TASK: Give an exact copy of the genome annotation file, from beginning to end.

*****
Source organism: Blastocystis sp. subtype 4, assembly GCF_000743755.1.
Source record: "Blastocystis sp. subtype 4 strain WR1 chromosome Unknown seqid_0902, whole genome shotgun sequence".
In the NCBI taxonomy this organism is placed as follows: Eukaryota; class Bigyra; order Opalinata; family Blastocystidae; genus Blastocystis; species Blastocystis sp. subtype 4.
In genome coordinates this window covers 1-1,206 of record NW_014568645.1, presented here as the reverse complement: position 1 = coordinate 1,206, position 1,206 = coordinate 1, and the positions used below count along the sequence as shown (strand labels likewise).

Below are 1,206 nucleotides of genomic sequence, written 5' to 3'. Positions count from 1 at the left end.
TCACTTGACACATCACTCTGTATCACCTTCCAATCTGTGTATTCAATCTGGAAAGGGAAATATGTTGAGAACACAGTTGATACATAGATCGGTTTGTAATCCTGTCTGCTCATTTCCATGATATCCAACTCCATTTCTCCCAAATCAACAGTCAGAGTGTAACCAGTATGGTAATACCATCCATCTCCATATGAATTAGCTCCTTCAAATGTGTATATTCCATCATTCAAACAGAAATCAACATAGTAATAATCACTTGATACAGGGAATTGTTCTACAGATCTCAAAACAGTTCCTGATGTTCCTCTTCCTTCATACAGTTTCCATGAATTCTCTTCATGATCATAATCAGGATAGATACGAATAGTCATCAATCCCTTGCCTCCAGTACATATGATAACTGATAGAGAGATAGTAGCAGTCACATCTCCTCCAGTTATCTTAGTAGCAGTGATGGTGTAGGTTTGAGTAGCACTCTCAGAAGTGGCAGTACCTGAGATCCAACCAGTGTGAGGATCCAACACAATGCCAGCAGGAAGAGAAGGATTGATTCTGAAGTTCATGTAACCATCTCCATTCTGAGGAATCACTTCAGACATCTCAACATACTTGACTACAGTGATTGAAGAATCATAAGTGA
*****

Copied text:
Source organism: Blastocystis sp. subtype 4, assembly GCF_000743755.1.
Source record: "Blastocystis sp. subtype 4 strain WR1 chromosome Unknown seqid_0902, whole genome shotgun sequence".
In the NCBI taxonomy this organism is placed as follows: Eukaryota; class Bigyra; order Opalinata; family Blastocystidae; genus Blastocystis; species Blastocystis sp. subtype 4.
In genome coordinates this window covers 1-1,206 of record NW_014568645.1, presented here as the reverse complement: position 1 = coordinate 1,206, position 1,206 = coordinate 1, and the positions used below count along the sequence as shown (strand labels likewise).

Below are 1,206 nucleotides of genomic sequence, written 5' to 3'. Positions count from 1 at the left end.
TCACTTGACACATCACTCTGTATCACCTTCCAATCTGTGTATTCAATCTGGAAAGGGAAATATGTTGAGAACACAGTTGATACATAGATCGGTTTGTAATCCTGTCTGCTCATTTCCATGATATCCAACTCCATTTCTCCCAAATCAACAGTCAGAGTGTAACCAGTATGGTAATACCATCCATCTCCATATGAATTAGCTCCTTCAAATGTGTATATTCCATCATTCAAACAGAAATCAACATAGTAATAATCACTTGATACAGGGAATTGTTCTACAGATCTCAAAACAGTTCCTGATGTTCCTCTTCCTTCATACAGTTTCCATGAATTCTCTTCATGATCATAATCAGGATAGATACGAATAGTCATCAATCCCTTGCCTCCAGTACATATGATAACTGATAGAGAGATAGTAGCAGTCACATCTCCTCCAGTTATCTTAGTAGCAGTGATGGTGTAGGTTTGAGTAGCACTCTCAGAAGTGGCAGTACCTGAGATCCAACCAGTGTGAGGATCCAACACAATGCCAGCAGGAAGAGAAGGATTGATTCTGAAGTTCATGTAACCATCTCCATTCTGAGGAATCACTTCAGACATCTCAACATACTTGACTACAGTGATTGAAGAATCATAAGTGA